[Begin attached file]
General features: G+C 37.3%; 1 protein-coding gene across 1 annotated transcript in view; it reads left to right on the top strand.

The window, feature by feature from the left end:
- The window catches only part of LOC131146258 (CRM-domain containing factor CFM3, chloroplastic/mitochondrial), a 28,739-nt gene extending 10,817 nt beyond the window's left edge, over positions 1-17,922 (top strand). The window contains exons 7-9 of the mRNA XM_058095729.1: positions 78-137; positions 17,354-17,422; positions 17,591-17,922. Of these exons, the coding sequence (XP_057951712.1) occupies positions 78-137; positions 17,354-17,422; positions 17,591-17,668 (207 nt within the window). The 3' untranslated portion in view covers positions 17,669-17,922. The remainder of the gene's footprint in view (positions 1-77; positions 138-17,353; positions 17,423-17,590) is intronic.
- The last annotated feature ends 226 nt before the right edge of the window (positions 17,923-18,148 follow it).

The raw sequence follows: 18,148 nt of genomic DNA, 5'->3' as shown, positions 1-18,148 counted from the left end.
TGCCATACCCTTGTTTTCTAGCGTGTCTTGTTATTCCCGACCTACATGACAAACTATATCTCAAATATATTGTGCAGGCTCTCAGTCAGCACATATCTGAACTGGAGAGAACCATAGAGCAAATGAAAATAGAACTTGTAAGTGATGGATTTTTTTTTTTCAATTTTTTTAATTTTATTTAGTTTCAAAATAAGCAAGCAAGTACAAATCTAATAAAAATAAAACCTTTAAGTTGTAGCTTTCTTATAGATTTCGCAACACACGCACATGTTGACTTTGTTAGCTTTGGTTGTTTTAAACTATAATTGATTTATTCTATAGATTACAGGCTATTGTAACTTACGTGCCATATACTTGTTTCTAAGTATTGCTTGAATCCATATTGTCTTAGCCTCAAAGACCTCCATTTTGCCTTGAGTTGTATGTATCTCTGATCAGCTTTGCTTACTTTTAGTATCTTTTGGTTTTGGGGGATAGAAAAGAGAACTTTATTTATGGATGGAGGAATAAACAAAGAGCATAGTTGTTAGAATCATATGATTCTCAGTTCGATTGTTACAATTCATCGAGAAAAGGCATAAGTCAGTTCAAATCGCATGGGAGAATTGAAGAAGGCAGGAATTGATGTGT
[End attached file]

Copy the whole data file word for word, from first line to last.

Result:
General features: G+C 37.3%; 1 protein-coding gene across 1 annotated transcript in view; it reads left to right on the top strand.

The window, feature by feature from the left end:
- The window catches only part of LOC131146258 (CRM-domain containing factor CFM3, chloroplastic/mitochondrial), a 28,739-nt gene extending 10,817 nt beyond the window's left edge, over positions 1-17,922 (top strand). The window contains exons 7-9 of the mRNA XM_058095729.1: positions 78-137; positions 17,354-17,422; positions 17,591-17,922. Of these exons, the coding sequence (XP_057951712.1) occupies positions 78-137; positions 17,354-17,422; positions 17,591-17,668 (207 nt within the window). The 3' untranslated portion in view covers positions 17,669-17,922. The remainder of the gene's footprint in view (positions 1-77; positions 138-17,353; positions 17,423-17,590) is intronic.
- The last annotated feature ends 226 nt before the right edge of the window (positions 17,923-18,148 follow it).

The raw sequence follows: 18,148 nt of genomic DNA, 5'->3' as shown, positions 1-18,148 counted from the left end.
TGCCATACCCTTGTTTTCTAGCGTGTCTTGTTATTCCCGACCTACATGACAAACTATATCTCAAATATATTGTGCAGGCTCTCAGTCAGCACATATCTGAACTGGAGAGAACCATAGAGCAAATGAAAATAGAACTTGTAAGTGATGGATTTTTTTTTTTCAATTTTTTTAATTTTATTTAGTTTCAAAATAAGCAAGCAAGTACAAATCTAATAAAAATAAAACCTTTAAGTTGTAGCTTTCTTATAGATTTCGCAACACACGCACATGTTGACTTTGTTAGCTTTGGTTGTTTTAAACTATAATTGATTTATTCTATAGATTACAGGCTATTGTAACTTACGTGCCATATACTTGTTTCTAAGTATTGCTTGAATCCATATTGTCTTAGCCTCAAAGACCTCCATTTTGCCTTGAGTTGTATGTATCTCTGATCAGCTTTGCTTACTTTTAGTATCTTTTGGTTTTGGGGGATAGAAAAGAGAACTTTATTTATGGATGGAGGAATAAACAAAGAGCATAGTTGTTAGAATCATATGATTCTCAGTTCGATTGTTACAATTCATCGAGAAAAGGCATAAGTCAGTTCAAATCGCATGGGAGAATTGAAGAAGGCAGGAATTGATGTGT